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Culture wars

We can’t just cancel history

Lisa Berg/NBCU Photo Bank/Getty Images

Chimamanda Ngozi Adichie’s essay about online cancel culture, It Is Obscene, was a “blast of delicious fire”, says Hadley Freeman in The Guardian. The Nigerian author’s point about virtue-signalling on social media was spot-on. Three years ago a trans-related piece I wrote “so outraged someone I knew that they lost the ability to tell me directly”, instead tweeting their disdain publicly. It looked like “someone burnishing their own brand”. Why can’t we disagree peacefully? I’ve lost at least a dozen friends over my apparently transphobic beliefs, but, although I found Jeremy Corbyn’s “frequent proximity to antisemites truly upsetting”, I didn’t drop his supporters from my life.

“American puritanism” is at play here. Don’t forget, the US was colonised by Calvinist pilgrims who believed Europe was getting “too louche”. This “strand of purer-than-thou-ism” has persisted: staff at American publishing houses now protest about publishing books by “morally impure” authors such as Woody Allen and Mike Pence. Donald Trump is allegedly having trouble finding a publisher for his book, due to the “onerous” fact-checking that would be needed, and the fact that staff and other authors might walk out. But not to publish a memoir by a former president would be “absurd”. People might fear being on the wrong side of history, “but pretending history didn’t happen is never the right side of anything”.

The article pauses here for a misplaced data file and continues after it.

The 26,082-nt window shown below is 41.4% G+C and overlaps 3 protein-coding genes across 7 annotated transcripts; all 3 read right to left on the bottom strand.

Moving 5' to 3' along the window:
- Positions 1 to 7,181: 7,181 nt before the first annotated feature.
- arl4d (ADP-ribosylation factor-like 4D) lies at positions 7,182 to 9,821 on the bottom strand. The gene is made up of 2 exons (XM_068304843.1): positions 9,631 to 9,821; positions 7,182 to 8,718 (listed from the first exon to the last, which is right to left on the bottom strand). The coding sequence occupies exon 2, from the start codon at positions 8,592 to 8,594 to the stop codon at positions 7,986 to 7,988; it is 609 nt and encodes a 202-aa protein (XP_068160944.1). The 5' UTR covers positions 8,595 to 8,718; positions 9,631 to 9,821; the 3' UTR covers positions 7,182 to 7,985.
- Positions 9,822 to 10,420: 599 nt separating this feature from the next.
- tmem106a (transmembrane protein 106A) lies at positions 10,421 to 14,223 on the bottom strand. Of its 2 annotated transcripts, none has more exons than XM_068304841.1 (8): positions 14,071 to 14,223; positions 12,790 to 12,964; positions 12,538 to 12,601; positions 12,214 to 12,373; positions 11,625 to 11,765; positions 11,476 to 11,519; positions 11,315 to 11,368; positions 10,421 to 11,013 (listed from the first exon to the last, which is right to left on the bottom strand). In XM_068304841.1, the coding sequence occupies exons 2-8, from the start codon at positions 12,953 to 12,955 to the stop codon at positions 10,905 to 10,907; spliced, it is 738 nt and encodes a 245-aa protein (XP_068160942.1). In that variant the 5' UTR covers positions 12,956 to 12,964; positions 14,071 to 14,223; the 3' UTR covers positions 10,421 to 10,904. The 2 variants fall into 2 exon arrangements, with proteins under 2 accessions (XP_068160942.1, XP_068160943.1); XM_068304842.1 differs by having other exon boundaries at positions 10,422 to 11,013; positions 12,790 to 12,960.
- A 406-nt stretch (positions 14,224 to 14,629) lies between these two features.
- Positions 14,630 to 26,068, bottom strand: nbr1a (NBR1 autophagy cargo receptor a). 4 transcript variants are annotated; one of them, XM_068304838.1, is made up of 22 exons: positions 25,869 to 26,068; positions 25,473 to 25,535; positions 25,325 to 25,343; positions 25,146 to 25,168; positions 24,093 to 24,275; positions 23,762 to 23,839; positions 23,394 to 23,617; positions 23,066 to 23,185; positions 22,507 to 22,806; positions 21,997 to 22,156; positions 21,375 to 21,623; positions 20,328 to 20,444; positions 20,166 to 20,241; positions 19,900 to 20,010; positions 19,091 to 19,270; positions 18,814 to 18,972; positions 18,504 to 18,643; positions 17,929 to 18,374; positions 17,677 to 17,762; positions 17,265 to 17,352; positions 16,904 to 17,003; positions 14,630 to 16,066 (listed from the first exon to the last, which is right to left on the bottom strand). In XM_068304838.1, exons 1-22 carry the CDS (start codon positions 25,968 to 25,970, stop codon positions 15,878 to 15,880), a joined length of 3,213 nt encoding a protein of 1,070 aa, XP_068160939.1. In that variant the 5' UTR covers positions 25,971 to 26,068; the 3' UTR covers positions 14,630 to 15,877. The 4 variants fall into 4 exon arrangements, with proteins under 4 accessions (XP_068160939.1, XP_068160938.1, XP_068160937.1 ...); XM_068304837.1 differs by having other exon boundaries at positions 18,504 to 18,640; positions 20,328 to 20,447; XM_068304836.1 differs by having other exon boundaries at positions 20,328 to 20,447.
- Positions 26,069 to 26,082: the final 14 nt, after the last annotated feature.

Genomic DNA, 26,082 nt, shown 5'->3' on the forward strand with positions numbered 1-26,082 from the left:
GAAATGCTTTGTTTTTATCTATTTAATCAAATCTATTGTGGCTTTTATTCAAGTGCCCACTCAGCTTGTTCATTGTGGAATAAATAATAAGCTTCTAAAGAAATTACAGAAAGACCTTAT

Read the full article here.